I had lunch the other day at The Noodle Lounge, a Vietnamese restaurant on Gandy Boulevard in South Tampa. Good food, pleasant setting, gracious service. I had the “Hanoi Beef” (and noodles), which was delicious.
It wasn’t on the menu, but also served up was food for thought. I couldn’t help thinking how unlikely it would have seemed 30 years ago that American diners would think nothing of going to a good Vietnamese restaurant and ordering up the “Hanoi Beef.”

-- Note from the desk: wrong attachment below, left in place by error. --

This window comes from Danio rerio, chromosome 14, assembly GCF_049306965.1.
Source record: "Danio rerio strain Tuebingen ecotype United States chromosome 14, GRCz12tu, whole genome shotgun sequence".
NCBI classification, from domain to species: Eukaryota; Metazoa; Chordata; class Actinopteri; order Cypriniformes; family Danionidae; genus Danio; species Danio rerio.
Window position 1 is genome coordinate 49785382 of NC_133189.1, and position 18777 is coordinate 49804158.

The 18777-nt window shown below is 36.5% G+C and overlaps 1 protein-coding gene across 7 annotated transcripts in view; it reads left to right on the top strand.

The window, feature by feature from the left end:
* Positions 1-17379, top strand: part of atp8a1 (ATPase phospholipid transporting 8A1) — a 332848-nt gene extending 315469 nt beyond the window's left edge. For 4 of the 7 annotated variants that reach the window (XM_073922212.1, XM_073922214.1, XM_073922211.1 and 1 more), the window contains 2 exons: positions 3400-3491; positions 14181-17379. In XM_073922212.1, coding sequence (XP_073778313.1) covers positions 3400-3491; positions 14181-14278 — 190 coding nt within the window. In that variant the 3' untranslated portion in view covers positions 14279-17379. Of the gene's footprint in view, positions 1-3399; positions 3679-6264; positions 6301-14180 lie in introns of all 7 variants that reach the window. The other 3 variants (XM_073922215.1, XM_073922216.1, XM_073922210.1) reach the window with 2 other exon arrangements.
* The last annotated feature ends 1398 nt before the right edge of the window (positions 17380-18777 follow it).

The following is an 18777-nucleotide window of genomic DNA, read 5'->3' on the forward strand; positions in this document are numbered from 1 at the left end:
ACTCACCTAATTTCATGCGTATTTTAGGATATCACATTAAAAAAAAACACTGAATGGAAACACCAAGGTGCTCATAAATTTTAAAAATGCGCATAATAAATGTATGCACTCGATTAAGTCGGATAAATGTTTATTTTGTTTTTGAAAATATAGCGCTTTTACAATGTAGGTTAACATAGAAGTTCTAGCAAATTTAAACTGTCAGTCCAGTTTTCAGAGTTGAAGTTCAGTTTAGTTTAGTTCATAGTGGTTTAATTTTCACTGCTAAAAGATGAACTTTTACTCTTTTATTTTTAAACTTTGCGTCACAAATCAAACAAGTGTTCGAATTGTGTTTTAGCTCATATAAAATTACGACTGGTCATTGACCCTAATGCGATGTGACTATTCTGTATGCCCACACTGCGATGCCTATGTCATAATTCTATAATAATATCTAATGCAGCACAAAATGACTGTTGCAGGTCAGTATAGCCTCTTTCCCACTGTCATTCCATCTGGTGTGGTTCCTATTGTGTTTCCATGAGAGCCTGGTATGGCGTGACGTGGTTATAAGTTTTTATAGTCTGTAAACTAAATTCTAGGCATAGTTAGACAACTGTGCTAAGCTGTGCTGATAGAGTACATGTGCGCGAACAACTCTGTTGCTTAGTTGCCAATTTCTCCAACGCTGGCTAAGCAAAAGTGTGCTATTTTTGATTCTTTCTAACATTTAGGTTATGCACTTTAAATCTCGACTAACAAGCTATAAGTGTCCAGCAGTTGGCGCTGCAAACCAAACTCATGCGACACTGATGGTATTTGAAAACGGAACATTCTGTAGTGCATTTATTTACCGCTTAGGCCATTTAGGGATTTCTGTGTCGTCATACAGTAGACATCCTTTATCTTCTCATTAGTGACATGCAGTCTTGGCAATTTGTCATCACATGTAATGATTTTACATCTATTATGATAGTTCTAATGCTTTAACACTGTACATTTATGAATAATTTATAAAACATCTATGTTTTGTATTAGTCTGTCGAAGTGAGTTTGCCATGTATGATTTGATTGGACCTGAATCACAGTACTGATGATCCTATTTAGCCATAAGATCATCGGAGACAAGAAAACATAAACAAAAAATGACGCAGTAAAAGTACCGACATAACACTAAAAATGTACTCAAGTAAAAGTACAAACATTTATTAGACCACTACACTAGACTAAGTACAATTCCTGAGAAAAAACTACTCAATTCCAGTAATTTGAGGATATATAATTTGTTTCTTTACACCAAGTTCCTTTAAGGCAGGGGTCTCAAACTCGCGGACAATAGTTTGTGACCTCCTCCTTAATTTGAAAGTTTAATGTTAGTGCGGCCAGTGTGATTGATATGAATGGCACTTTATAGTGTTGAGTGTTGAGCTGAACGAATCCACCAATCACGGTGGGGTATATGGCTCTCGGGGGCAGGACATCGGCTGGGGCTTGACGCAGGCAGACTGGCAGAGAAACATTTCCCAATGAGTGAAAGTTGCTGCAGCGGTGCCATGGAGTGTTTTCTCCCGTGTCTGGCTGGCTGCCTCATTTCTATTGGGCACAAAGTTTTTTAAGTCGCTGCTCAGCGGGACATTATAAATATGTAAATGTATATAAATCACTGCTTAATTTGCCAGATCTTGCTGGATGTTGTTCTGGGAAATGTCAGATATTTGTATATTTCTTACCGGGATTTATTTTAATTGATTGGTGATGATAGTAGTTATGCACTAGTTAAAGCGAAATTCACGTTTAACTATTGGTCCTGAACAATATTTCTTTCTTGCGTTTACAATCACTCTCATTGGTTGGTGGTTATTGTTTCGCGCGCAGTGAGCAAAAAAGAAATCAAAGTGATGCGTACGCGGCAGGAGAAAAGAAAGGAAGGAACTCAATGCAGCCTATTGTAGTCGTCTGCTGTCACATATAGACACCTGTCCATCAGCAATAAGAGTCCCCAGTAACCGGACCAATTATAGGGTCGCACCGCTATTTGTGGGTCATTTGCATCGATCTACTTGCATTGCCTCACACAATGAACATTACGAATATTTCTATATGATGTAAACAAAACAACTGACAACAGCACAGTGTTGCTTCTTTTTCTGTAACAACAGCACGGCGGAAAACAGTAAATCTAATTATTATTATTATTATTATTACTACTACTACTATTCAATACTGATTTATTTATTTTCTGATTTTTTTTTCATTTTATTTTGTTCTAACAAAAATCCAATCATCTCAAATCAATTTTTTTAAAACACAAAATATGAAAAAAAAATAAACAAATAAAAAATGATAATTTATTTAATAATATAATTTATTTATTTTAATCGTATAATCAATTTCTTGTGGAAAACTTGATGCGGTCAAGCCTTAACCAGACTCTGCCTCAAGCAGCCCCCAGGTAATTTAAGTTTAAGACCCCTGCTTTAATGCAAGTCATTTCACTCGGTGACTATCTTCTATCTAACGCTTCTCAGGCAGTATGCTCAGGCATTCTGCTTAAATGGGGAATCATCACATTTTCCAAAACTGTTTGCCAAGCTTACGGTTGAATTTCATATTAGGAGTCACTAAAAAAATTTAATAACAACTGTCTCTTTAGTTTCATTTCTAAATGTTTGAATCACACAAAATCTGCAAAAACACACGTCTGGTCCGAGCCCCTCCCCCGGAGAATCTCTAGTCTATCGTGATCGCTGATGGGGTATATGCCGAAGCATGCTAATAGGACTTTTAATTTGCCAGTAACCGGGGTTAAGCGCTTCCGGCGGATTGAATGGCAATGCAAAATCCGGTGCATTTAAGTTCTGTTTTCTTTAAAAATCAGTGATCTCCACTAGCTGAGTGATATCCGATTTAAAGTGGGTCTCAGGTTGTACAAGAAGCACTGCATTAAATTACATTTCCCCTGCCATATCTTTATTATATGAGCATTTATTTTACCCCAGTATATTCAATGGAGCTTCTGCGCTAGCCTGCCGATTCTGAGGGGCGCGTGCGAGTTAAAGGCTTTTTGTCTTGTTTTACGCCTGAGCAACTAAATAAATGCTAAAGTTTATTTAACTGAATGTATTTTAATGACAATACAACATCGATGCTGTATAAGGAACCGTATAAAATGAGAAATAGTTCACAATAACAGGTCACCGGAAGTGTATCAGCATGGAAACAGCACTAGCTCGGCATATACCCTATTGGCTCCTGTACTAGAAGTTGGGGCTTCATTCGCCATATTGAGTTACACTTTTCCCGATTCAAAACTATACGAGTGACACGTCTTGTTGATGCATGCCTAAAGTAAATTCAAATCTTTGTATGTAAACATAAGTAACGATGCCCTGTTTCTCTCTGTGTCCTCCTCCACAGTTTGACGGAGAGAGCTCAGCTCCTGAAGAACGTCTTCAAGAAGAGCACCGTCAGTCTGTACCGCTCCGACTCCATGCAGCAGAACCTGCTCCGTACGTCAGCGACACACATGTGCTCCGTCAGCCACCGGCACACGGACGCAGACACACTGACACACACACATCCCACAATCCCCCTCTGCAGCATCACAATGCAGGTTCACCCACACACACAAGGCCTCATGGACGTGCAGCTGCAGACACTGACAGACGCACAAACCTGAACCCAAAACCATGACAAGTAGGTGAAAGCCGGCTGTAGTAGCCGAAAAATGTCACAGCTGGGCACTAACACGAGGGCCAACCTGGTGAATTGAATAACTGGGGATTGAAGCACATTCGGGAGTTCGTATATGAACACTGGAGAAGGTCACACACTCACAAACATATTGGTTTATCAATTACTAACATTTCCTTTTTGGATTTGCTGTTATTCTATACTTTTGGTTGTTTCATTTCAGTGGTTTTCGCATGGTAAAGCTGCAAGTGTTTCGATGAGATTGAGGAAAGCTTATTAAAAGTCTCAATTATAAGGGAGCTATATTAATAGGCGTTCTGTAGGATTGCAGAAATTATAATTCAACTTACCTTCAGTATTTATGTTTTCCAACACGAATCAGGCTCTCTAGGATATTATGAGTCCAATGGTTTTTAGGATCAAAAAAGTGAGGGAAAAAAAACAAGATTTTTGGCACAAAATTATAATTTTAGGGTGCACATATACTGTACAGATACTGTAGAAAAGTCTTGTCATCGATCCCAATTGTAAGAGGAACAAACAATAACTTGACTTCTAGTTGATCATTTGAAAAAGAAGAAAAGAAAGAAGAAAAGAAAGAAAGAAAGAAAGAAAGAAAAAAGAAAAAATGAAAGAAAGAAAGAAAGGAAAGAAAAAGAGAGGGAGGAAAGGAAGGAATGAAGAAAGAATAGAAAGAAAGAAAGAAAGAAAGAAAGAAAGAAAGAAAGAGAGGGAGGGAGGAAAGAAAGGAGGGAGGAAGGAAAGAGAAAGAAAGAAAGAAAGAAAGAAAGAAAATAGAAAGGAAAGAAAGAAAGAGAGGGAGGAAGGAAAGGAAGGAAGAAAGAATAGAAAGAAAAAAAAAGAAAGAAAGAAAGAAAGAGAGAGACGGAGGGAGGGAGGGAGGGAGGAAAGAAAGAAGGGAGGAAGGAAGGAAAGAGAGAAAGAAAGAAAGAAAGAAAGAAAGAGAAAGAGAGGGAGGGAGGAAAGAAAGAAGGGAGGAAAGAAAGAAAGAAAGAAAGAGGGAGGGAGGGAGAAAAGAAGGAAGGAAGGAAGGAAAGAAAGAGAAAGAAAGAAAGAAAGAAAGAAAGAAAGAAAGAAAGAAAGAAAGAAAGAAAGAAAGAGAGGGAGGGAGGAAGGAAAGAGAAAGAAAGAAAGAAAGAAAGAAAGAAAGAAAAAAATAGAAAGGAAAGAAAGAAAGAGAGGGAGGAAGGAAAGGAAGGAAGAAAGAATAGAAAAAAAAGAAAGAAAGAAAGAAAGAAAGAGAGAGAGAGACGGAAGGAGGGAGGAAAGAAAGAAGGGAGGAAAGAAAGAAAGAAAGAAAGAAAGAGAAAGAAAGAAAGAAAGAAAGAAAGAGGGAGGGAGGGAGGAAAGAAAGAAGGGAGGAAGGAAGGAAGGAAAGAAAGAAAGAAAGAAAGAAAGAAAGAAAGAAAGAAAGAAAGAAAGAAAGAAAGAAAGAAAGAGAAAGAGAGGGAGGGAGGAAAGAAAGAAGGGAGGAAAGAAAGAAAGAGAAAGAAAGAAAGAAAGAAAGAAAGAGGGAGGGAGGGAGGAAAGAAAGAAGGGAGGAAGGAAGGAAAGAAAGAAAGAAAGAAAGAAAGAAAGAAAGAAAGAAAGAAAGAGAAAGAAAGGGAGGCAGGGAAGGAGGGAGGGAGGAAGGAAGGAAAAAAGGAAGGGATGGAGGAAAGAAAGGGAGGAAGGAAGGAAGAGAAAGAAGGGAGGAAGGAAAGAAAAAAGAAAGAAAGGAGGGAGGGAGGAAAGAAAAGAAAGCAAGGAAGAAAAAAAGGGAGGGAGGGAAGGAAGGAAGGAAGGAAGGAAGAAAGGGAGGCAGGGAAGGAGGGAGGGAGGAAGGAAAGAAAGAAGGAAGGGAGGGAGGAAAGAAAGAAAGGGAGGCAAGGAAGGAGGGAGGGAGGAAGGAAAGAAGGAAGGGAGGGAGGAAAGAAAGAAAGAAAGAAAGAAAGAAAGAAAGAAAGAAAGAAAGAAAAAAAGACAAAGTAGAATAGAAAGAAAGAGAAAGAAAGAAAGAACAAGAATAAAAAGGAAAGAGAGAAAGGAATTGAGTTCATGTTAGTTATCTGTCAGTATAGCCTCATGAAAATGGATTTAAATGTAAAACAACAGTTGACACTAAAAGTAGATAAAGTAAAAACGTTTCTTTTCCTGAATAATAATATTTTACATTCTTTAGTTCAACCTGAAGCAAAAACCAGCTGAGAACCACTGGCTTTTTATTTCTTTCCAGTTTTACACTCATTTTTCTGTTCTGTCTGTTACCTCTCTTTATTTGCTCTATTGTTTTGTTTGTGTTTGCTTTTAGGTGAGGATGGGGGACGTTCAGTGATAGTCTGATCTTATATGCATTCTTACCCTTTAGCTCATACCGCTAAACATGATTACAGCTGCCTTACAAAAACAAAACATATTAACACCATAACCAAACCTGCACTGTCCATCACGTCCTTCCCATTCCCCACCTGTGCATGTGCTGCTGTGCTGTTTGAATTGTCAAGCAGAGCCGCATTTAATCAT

Life goes on.
The U.S. now has normal diplomatic and trade relations with the country we were once at war with — and where some 50,000 American G.I.’s died. In fact, Vietnam has even pledged to help the recovery effort in Iraq.
Then I glanced down at my newspaper and saw this headline: “U.N. Asks U.S. To End Cuba Embargo.” It noted that for the 12th straight year the U.N. General Assembly had urged the U.S. to end its 42-year-old trade embargo against Cuba. Once again, the resolution, which is not legally binding, passed overwhelmingly.
Voting with the U.S. — against the resolution — were Israel and the Marshall Islands. Not even Tony Blair could sign on to this one.
Not all life goes on.